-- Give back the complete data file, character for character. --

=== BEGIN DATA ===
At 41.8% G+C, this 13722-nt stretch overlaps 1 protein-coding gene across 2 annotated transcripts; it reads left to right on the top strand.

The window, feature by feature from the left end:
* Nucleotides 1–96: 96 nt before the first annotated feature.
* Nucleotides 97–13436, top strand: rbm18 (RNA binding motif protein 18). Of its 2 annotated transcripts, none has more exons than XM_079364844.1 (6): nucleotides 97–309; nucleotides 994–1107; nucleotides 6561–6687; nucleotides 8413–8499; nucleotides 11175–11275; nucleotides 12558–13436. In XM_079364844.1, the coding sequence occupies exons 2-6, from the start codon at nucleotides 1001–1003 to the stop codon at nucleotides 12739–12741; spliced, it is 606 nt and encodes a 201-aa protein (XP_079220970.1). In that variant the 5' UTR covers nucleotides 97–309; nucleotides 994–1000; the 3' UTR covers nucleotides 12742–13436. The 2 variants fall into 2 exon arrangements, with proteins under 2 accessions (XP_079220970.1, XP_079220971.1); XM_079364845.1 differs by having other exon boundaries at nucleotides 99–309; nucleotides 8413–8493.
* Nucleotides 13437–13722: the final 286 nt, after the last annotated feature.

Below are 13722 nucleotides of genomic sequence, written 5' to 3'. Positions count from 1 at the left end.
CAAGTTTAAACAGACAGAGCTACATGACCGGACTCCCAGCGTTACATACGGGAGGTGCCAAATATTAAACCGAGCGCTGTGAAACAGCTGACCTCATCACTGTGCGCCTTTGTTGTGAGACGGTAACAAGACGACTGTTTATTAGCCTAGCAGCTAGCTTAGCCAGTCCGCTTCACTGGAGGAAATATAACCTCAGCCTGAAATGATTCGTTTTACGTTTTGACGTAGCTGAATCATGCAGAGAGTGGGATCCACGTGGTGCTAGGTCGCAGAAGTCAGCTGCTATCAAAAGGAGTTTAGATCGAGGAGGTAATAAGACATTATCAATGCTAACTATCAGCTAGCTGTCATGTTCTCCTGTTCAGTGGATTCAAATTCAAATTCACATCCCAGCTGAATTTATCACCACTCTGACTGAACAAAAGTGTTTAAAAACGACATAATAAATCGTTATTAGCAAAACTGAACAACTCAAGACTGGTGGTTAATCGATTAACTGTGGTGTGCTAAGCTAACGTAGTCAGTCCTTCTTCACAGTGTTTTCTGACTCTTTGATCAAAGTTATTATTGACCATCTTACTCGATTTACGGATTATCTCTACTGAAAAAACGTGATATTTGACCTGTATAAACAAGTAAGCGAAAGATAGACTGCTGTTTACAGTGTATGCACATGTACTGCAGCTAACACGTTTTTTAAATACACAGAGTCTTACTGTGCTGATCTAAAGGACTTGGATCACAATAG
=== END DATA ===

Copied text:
At 41.8% G+C, this 13722-nt stretch overlaps 1 protein-coding gene across 2 annotated transcripts; it reads left to right on the top strand.

The window, feature by feature from the left end:
* Nucleotides 1–96: 96 nt before the first annotated feature.
* Nucleotides 97–13436, top strand: rbm18 (RNA binding motif protein 18). Of its 2 annotated transcripts, none has more exons than XM_079364844.1 (6): nucleotides 97–309; nucleotides 994–1107; nucleotides 6561–6687; nucleotides 8413–8499; nucleotides 11175–11275; nucleotides 12558–13436. In XM_079364844.1, the coding sequence occupies exons 2-6, from the start codon at nucleotides 1001–1003 to the stop codon at nucleotides 12739–12741; spliced, it is 606 nt and encodes a 201-aa protein (XP_079220970.1). In that variant the 5' UTR covers nucleotides 97–309; nucleotides 994–1000; the 3' UTR covers nucleotides 12742–13436. The 2 variants fall into 2 exon arrangements, with proteins under 2 accessions (XP_079220970.1, XP_079220971.1); XM_079364845.1 differs by having other exon boundaries at nucleotides 99–309; nucleotides 8413–8493.
* Nucleotides 13437–13722: the final 286 nt, after the last annotated feature.

Below are 13722 nucleotides of genomic sequence, written 5' to 3'. Positions count from 1 at the left end.
CAAGTTTAAACAGACAGAGCTACATGACCGGACTCCCAGCGTTACATACGGGAGGTGCCAAATATTAAACCGAGCGCTGTGAAACAGCTGACCTCATCACTGTGCGCCTTTGTTGTGAGACGGTAACAAGACGACTGTTTATTAGCCTAGCAGCTAGCTTAGCCAGTCCGCTTCACTGGAGGAAATATAACCTCAGCCTGAAATGATTCGTTTTACGTTTTGACGTAGCTGAATCATGCAGAGAGTGGGATCCACGTGGTGCTAGGTCGCAGAAGTCAGCTGCTATCAAAAGGAGTTTAGATCGAGGAGGTAATAAGACATTATCAATGCTAACTATCAGCTAGCTGTCATGTTCTCCTGTTCAGTGGATTCAAATTCAAATTCACATCCCAGCTGAATTTATCACCACTCTGACTGAACAAAAGTGTTTAAAAACGACATAATAAATCGTTATTAGCAAAACTGAACAACTCAAGACTGGTGGTTAATCGATTAACTGTGGTGTGCTAAGCTAACGTAGTCAGTCCTTCTTCACAGTGTTTTCTGACTCTTTGATCAAAGTTATTATTGACCATCTTACTCGATTTACGGATTATCTCTACTGAAAAAACGTGATATTTGACCTGTATAAACAAGTAAGCGAAAGATAGACTGCTGTTTACAGTGTATGCACATGTACTGCAGCTAACACGTTTTTTAAATACACAGAGTCTTACTGTGCTGATCTAAAGGACTTGGATCACAATAG